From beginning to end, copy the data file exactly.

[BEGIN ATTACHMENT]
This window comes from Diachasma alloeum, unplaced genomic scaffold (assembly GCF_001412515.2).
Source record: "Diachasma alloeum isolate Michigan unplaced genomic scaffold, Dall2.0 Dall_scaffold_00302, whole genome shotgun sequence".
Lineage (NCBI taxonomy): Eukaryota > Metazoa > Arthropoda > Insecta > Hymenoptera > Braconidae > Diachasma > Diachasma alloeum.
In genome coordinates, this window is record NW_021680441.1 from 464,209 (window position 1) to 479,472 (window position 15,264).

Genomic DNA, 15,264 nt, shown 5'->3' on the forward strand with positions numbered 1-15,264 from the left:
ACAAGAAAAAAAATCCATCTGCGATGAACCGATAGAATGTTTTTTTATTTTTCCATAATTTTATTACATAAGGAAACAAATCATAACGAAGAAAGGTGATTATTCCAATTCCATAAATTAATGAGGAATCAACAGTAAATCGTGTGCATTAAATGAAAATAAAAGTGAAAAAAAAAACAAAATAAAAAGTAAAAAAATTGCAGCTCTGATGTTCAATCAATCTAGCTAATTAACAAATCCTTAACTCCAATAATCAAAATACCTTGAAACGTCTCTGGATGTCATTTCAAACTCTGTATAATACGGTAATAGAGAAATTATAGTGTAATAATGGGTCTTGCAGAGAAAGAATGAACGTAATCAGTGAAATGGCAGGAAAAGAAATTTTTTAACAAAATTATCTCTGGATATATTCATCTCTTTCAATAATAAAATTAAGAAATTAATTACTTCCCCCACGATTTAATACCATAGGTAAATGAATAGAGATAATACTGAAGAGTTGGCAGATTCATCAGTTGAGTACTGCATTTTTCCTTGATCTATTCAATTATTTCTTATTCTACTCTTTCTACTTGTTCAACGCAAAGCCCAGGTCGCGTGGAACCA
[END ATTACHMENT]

This window comes from Diachasma alloeum, unplaced genomic scaffold (assembly GCF_001412515.2).
Source record: "Diachasma alloeum isolate Michigan unplaced genomic scaffold, Dall2.0 Dall_scaffold_00302, whole genome shotgun sequence".
Lineage (NCBI taxonomy): Eukaryota > Metazoa > Arthropoda > Insecta > Hymenoptera > Braconidae > Diachasma > Diachasma alloeum.
In genome coordinates, this window is record NW_021680441.1 from 464,209 (window position 1) to 479,472 (window position 15,264).

Genomic DNA, 15,264 nt, shown 5'->3' on the forward strand with positions numbered 1-15,264 from the left:
ACAAGAAAAAAAATCCATCTGCGATGAACCGATAGAATGTTTTTTTATTTTTCCATAATTTTATTACATAAGGAAACAAATCATAACGAAGAAAGGTGATTATTCCAATTCCATAAATTAATGAGGAATCAACAGTAAATCGTGTGCATTAAATGAAAATAAAAGTGAAAAAAAAAACAAAATAAAAAGTAAAAAAATTGCAGCTCTGATGTTCAATCAATCTAGCTAATTAACAAATCCTTAACTCCAATAATCAAAATACCTTGAAACGTCTCTGGATGTCATTTCAAACTCTGTATAATACGGTAATAGAGAAATTATAGTGTAATAATGGGTCTTGCAGAGAAAGAATGAACGTAATCAGTGAAATGGCAGGAAAAGAAATTTTTTAACAAAATTATCTCTGGATATATTCATCTCTTTCAATAATAAAATTAAGAAATTAATTACTTCCCCCACGATTTAATACCATAGGTAAATGAATAGAGATAATACTGAAGAGTTGGCAGATTCATCAGTTGAGTACTGCATTTTTCCTTGATCTATTCAATTATTTCTTATTCTACTCTTTCTACTTGTTCAACGCAAAGCCCAGGTCGCGTGGAACCA